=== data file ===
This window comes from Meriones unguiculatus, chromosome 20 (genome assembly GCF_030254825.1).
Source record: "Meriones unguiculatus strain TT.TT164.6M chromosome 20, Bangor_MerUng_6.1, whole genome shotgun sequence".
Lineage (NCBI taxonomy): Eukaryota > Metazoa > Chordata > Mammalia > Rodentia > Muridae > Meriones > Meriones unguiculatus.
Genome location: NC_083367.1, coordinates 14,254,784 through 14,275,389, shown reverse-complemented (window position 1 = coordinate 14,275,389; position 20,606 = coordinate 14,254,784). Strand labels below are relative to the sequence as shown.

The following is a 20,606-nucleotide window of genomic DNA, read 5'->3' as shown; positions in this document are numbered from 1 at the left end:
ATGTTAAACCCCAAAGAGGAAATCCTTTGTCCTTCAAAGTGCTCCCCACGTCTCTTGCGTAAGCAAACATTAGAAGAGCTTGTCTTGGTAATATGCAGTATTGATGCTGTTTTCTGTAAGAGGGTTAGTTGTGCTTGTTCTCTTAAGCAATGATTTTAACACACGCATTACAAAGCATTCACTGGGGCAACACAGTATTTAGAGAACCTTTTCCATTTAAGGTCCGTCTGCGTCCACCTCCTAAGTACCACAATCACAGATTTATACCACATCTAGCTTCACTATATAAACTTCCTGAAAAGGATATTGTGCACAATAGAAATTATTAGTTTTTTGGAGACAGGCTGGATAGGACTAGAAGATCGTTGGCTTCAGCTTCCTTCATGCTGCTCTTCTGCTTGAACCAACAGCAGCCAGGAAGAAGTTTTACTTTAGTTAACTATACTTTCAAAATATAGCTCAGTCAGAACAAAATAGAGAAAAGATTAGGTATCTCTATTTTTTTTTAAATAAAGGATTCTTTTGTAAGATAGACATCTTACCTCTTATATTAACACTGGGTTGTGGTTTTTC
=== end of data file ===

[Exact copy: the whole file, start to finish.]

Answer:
This window comes from Meriones unguiculatus, chromosome 20 (genome assembly GCF_030254825.1).
Source record: "Meriones unguiculatus strain TT.TT164.6M chromosome 20, Bangor_MerUng_6.1, whole genome shotgun sequence".
Lineage (NCBI taxonomy): Eukaryota > Metazoa > Chordata > Mammalia > Rodentia > Muridae > Meriones > Meriones unguiculatus.
Genome location: NC_083367.1, coordinates 14,254,784 through 14,275,389, shown reverse-complemented (window position 1 = coordinate 14,275,389; position 20,606 = coordinate 14,254,784). Strand labels below are relative to the sequence as shown.

The following is a 20,606-nucleotide window of genomic DNA, read 5'->3' as shown; positions in this document are numbered from 1 at the left end:
ATGTTAAACCCCAAAGAGGAAATCCTTTGTCCTTCAAAGTGCTCCCCACGTCTCTTGCGTAAGCAAACATTAGAAGAGCTTGTCTTGGTAATATGCAGTATTGATGCTGTTTTCTGTAAGAGGGTTAGTTGTGCTTGTTCTCTTAAGCAATGATTTTAACACACGCATTACAAAGCATTCACTGGGGCAACACAGTATTTAGAGAACCTTTTCCATTTAAGGTCCGTCTGCGTCCACCTCCTAAGTACCACAATCACAGATTTATACCACATCTAGCTTCACTATATAAACTTCCTGAAAAGGATATTGTGCACAATAGAAATTATTAGTTTTTTGGAGACAGGCTGGATAGGACTAGAAGATCGTTGGCTTCAGCTTCCTTCATGCTGCTCTTCTGCTTGAACCAACAGCAGCCAGGAAGAAGTTTTACTTTAGTTAACTATACTTTCAAAATATAGCTCAGTCAGAACAAAATAGAGAAAAGATTAGGTATCTCTATTTTTTTTTAAATAAAGGATTCTTTTGTAAGATAGACATCTTACCTCTTATATTAACACTGGGTTGTGGTTTTTC